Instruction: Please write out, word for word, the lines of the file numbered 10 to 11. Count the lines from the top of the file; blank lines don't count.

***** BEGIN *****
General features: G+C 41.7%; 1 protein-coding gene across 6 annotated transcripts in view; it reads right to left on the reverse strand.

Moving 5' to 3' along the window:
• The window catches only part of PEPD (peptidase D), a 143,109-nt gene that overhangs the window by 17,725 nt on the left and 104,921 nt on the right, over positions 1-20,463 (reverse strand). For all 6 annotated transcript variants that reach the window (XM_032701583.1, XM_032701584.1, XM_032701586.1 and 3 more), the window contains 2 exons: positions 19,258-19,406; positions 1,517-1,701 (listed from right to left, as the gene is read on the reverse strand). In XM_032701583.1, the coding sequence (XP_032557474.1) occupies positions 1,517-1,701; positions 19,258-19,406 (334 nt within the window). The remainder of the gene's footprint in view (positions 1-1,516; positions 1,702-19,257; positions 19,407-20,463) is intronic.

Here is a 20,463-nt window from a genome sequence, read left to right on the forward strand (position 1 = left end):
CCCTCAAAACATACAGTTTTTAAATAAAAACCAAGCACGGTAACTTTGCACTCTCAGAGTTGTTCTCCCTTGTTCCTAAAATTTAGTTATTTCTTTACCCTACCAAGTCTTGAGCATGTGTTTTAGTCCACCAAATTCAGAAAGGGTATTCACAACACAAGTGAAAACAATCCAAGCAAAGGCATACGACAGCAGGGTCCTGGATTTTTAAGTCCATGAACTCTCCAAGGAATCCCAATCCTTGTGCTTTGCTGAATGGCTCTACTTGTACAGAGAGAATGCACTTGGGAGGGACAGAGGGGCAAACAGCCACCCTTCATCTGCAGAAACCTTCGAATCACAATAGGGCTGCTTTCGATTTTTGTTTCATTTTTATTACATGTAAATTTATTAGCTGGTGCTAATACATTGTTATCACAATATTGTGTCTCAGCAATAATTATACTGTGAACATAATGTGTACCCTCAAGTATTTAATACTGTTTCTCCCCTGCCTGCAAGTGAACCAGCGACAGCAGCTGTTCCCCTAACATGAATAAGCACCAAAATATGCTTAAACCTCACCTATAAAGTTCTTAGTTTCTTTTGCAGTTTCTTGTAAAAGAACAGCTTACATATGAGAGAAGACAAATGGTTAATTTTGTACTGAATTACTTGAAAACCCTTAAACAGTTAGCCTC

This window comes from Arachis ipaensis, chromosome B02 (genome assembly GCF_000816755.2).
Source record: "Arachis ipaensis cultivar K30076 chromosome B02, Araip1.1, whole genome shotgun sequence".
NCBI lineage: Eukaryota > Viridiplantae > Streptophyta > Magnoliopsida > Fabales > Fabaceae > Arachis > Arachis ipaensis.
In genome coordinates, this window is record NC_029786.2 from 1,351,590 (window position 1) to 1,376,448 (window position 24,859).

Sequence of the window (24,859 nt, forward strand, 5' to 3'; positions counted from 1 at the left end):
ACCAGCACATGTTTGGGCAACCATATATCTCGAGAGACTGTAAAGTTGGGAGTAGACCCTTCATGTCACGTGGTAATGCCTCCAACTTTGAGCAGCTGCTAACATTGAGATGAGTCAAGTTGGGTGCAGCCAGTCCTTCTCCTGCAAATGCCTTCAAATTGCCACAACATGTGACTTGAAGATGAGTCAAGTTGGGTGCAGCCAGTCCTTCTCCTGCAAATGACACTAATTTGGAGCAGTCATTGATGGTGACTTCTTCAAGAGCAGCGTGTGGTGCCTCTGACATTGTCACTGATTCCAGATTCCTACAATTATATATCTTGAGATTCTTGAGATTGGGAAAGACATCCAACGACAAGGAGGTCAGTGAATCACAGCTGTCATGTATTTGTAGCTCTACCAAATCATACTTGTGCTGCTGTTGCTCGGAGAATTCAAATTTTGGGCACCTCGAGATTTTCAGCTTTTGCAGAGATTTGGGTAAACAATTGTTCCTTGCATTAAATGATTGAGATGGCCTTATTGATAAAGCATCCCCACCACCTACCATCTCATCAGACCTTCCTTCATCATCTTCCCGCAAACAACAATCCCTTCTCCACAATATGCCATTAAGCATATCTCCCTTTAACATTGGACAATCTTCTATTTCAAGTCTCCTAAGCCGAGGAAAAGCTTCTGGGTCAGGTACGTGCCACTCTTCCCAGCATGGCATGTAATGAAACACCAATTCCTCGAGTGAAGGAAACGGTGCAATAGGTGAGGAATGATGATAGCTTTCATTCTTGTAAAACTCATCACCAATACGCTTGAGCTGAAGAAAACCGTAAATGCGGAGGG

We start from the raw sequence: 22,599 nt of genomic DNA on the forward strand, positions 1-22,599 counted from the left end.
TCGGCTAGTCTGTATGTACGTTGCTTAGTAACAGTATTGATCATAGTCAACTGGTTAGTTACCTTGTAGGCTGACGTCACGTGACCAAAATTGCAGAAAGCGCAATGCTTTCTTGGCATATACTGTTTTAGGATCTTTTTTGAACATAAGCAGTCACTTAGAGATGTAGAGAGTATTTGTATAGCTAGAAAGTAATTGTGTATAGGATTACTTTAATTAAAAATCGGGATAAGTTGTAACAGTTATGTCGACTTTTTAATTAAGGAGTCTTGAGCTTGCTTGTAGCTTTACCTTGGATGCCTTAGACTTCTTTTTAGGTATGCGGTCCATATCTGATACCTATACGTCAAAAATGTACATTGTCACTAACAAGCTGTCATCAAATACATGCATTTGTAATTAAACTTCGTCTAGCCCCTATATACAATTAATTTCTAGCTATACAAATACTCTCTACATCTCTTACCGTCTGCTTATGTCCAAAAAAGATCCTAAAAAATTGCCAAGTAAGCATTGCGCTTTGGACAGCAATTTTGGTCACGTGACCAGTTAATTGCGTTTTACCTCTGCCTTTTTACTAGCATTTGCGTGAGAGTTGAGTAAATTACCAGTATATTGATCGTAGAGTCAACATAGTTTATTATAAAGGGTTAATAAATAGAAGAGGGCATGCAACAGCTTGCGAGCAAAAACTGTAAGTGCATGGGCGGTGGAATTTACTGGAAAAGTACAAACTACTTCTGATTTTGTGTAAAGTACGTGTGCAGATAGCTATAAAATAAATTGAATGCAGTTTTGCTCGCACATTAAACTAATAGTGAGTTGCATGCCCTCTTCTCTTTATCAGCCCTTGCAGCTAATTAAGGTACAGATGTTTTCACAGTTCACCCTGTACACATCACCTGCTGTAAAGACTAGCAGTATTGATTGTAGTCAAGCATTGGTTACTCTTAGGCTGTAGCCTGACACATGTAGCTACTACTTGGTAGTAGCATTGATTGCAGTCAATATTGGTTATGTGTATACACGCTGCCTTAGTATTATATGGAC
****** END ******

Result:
Sequence of the window (24,859 nt, forward strand, 5' to 3'; positions counted from 1 at the left end):
ACCAGCACATGTTTGGGCAACCATATATCTCGAGAGACTGTAAAGTTGGGAGTAGACCCTTCATGTCACGTGGTAATGCCTCCAACTTTGAGCAGCTGCTAACATTGAGATGAGTCAAGTTGGGTGCAGCCAGTCCTTCTCCTGCAAATGCCTTCAAATTGCCACAACATGTGACTTGAAGATGAGTCAAGTTGGGTGCAGCCAGTCCTTCTCCTGCAAATGACACTAATTTGGAGCAGTCATTGATGGTGACTTCTTCAAGAGCAGCGTGTGGTGCCTCTGACATTGTCACTGATTCCAGATTCCTACAATTATATATCTTGAGATTCTTGAGATTGGGAAAGACATCCAACGACAAGGAGGTCAGTGAATCACAGCTGTCATGTATTTGTAGCTCTACCAAATCATACTTGTGCTGCTGTTGCTCGGAGAATTCAAATTTTGGGCACCTCGAGATTTTCAGCTTTTGCAGAGATTTGGGTAAACAATTGTTCCTTGCATTAAATGATTGAGATGGCCTTATTGATAAAGCATCCCCACCACCTACCATCTCATCAGACCTTCCTTCATCATCTTCCCGCAAACAACAATCCCTTCTCCACAATATGCCATTAAGCATATCTCCCTTTAACATTGGACAATCTTCTATTTCAAGTCTCCTAAGCCGAGGAAAAGCTTCTGGGTCAGGTACGTGCCACTCTTCCCAGCATGGCATGTAATGAAACACCAATTCCTCGAGTGAAGGAAACGGTGCAATAGGTGAGGAATGATGATAGCTTTCATTCTTGTAAAACTCATCACCAATACGCTTGAGCTGAAGAAAACCGTAAATGCGGAGGG